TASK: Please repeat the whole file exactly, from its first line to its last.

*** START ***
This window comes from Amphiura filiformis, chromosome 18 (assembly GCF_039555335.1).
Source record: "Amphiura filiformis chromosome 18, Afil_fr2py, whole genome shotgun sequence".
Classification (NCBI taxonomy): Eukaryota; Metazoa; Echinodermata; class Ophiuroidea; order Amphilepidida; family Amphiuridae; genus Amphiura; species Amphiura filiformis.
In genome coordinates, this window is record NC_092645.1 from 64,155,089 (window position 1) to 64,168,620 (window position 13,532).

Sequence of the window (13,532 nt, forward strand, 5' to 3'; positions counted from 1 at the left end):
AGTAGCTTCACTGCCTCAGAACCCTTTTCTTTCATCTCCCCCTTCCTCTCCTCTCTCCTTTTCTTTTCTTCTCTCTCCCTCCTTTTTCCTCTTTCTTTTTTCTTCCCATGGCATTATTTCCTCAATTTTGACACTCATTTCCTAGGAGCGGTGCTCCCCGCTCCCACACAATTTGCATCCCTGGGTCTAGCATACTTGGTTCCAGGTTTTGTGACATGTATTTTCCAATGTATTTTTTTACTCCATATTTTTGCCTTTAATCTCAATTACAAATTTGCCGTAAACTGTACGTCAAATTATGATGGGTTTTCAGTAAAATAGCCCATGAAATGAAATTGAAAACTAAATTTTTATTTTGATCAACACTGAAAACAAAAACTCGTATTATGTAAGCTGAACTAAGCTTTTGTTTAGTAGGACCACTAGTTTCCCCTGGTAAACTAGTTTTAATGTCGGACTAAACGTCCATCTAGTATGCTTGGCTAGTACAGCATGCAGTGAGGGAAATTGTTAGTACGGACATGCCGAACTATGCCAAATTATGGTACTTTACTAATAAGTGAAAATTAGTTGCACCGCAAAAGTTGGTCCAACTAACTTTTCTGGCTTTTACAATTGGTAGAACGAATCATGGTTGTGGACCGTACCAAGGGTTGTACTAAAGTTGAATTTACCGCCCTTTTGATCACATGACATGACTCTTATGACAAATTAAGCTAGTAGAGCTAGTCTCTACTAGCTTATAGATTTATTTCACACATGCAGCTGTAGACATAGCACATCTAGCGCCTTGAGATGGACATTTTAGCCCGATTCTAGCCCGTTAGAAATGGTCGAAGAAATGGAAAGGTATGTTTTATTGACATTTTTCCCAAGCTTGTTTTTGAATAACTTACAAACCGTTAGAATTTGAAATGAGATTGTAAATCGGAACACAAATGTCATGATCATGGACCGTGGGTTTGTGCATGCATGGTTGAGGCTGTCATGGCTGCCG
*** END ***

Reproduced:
This window comes from Amphiura filiformis, chromosome 18 (assembly GCF_039555335.1).
Source record: "Amphiura filiformis chromosome 18, Afil_fr2py, whole genome shotgun sequence".
Classification (NCBI taxonomy): Eukaryota; Metazoa; Echinodermata; class Ophiuroidea; order Amphilepidida; family Amphiuridae; genus Amphiura; species Amphiura filiformis.
In genome coordinates, this window is record NC_092645.1 from 64,155,089 (window position 1) to 64,168,620 (window position 13,532).

Sequence of the window (13,532 nt, forward strand, 5' to 3'; positions counted from 1 at the left end):
AGTAGCTTCACTGCCTCAGAACCCTTTTCTTTCATCTCCCCCTTCCTCTCCTCTCTCCTTTTCTTTTCTTCTCTCTCCCTCCTTTTTCCTCTTTCTTTTTTCTTCCCATGGCATTATTTCCTCAATTTTGACACTCATTTCCTAGGAGCGGTGCTCCCCGCTCCCACACAATTTGCATCCCTGGGTCTAGCATACTTGGTTCCAGGTTTTGTGACATGTATTTTCCAATGTATTTTTTTACTCCATATTTTTGCCTTTAATCTCAATTACAAATTTGCCGTAAACTGTACGTCAAATTATGATGGGTTTTCAGTAAAATAGCCCATGAAATGAAATTGAAAACTAAATTTTTATTTTGATCAACACTGAAAACAAAAACTCGTATTATGTAAGCTGAACTAAGCTTTTGTTTAGTAGGACCACTAGTTTCCCCTGGTAAACTAGTTTTAATGTCGGACTAAACGTCCATCTAGTATGCTTGGCTAGTACAGCATGCAGTGAGGGAAATTGTTAGTACGGACATGCCGAACTATGCCAAATTATGGTACTTTACTAATAAGTGAAAATTAGTTGCACCGCAAAAGTTGGTCCAACTAACTTTTCTGGCTTTTACAATTGGTAGAACGAATCATGGTTGTGGACCGTACCAAGGGTTGTACTAAAGTTGAATTTACCGCCCTTTTGATCACATGACATGACTCTTATGACAAATTAAGCTAGTAGAGCTAGTCTCTACTAGCTTATAGATTTATTTCACACATGCAGCTGTAGACATAGCACATCTAGCGCCTTGAGATGGACATTTTAGCCCGATTCTAGCCCGTTAGAAATGGTCGAAGAAATGGAAAGGTATGTTTTATTGACATTTTTCCCAAGCTTGTTTTTGAATAACTTACAAACCGTTAGAATTTGAAATGAGATTGTAAATCGGAACACAAATGTCATGATCATGGACCGTGGGTTTGTGCATGCATGGTTGAGGCTGTCATGGCTGCCG